Lissanduff or the ‘Dark Fort’ as it’s known locally, consists of two sets of concentric circles (raths). The site dates from the early Bronze Age and is a very important archaeological site in Ireland. The main rath would have been a large standard enclosure used as a fortified home for people and animals, these were built in defensive locations to offer maximum protection from raiders. The farthest set of concentric banks are more intriguing, they are oval in shape and have a water spring at their centre.  Archaeologists have discovered that non-porous clay was used to line the banks of the oval in order to create a deep pool of water, which would have been used for water rituals.


To fully understand the significance behind this site we must first understand the environment of the time.  The bronze age spread to Ireland around 2000 BC when settlers from Europe arrived, the culture of these people merged with that of the native neolithic and so began the Irish Bronze Age. The landscape here would have been very different from today,  forests would have covered much of the lowland areas, the dune system and river would have existed as a natural boundary, created by the outflow from a receding ice sheet which covered the area some 10,000 years BC.  The view to the ocean at that time would have been much the same as today.


Although stone implements were still used, bronze revolutionized tools and weapons and as the skill based developed, more and more sophisticated decorative bronze items were produced and the first workings of  gold appeared. Why a water ritual site here?  No-one can categorically say why, although we know that similar sites excavated have produced valued items of a similar style and look.


We must remember that at this time there were three major influences upon  life, belief and culture, these were ‘the sun, fire and water’. Water in particular, held a significant mystery and importance, not only was it life sustaining, it was the only physical material that could reflect your image. In a time of no mirrors, when people had very little idea of what they looked like, this would have been quite significant in importance.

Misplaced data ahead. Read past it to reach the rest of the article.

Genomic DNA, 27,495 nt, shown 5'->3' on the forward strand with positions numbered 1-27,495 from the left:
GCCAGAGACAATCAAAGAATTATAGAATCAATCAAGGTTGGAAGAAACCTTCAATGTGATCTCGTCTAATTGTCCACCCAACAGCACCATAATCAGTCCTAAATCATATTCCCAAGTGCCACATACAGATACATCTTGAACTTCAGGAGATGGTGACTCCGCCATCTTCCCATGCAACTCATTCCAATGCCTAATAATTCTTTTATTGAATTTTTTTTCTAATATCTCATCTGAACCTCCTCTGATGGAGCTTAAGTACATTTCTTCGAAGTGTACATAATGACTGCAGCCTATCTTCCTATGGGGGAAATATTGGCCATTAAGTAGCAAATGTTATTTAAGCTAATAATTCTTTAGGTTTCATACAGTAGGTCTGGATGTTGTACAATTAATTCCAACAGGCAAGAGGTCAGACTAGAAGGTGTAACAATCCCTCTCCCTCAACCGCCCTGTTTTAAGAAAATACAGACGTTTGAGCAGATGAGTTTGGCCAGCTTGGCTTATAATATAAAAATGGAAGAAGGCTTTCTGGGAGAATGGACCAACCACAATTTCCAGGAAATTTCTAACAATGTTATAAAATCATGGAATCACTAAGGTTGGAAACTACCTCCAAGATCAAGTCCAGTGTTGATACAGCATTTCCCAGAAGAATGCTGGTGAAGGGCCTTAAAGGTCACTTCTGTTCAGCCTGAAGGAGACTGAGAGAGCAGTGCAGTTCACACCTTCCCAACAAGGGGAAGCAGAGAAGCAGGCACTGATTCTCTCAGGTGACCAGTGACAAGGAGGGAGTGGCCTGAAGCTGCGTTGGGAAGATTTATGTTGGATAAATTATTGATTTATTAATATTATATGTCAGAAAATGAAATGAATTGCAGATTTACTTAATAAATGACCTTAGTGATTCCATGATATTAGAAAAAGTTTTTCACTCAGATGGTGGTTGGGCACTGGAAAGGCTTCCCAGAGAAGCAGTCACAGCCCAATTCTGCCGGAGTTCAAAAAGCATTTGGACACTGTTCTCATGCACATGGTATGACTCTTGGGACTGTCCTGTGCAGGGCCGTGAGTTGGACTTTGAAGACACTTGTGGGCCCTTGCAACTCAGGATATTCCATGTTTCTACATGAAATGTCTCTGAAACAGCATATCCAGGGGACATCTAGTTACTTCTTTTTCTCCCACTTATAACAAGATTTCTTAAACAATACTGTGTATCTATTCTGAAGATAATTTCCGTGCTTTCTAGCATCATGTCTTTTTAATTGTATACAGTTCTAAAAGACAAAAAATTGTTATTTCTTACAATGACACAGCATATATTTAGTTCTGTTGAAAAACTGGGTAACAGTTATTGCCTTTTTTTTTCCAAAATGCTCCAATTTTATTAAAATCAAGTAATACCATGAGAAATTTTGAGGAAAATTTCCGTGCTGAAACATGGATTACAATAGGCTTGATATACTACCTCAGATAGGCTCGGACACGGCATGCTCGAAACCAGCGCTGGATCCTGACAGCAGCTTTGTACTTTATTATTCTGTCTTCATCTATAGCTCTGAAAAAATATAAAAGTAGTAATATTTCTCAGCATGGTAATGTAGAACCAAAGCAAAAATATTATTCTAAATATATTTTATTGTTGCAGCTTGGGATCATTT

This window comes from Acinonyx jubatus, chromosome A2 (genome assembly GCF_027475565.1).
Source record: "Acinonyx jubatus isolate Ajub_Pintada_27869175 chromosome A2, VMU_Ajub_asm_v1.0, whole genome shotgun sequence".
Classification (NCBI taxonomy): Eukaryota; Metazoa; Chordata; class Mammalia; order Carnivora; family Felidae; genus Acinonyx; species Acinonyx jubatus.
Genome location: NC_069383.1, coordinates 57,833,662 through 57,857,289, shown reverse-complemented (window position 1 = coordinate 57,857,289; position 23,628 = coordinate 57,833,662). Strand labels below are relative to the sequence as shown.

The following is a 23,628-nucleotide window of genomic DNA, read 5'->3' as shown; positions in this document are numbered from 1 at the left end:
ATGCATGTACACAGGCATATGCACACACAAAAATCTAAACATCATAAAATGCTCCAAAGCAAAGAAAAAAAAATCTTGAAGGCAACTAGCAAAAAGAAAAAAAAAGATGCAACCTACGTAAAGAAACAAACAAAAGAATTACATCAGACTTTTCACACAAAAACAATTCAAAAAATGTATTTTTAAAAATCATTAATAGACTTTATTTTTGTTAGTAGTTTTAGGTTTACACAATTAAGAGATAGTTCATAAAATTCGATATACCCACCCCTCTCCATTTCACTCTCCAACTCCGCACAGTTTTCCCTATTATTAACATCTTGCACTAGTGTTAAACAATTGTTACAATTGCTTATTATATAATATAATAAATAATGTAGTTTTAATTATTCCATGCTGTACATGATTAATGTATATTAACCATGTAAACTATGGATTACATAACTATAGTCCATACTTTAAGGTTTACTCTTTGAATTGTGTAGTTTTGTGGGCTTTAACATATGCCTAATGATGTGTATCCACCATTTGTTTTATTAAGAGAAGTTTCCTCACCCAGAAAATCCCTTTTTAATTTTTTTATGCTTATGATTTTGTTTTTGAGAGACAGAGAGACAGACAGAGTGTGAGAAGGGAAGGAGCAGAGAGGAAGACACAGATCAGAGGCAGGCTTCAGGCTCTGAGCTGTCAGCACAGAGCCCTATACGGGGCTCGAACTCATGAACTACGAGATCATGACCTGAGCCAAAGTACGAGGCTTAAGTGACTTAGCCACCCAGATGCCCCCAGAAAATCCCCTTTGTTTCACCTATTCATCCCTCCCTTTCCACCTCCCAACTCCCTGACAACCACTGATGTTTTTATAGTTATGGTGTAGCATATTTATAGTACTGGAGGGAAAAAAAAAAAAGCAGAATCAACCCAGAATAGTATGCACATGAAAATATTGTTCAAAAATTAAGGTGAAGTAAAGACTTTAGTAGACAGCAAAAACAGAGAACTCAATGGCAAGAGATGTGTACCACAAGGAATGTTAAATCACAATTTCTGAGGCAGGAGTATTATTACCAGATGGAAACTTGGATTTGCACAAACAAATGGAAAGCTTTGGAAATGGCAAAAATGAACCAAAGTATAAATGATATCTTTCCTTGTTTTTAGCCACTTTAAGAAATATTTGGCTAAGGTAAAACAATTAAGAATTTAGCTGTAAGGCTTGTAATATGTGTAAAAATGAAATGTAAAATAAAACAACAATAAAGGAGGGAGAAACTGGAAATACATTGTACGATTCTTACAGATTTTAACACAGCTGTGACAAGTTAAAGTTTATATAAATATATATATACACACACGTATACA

In traditional early  Irish mythological, the other world could be reached by water, through  a pool, a lake or the sea. This idea of water as a gateway between worlds is linked with boundary-symbolism: Water was, at one and the same time, a barrier between earth and the supernatural world and a means of access to it. As well as being reflective, you could pass your hand through the surface into what seemed like another  unknown world. To pass an axe or other valued item through this reflective portal, let it go and then withdraw your hand back to your world would have been a significant and symbolic action to carry out. Water has and still has this symbolic link through religions, baptism, and holy wells are two that are commonly used today. Another  significant factor to consider about Lissanduff is that it is located on the boundary of the western extreme of the ancient kingdom of Dariada and at the end of the Ballaghmore, the great road which ran from Tara to the north coast.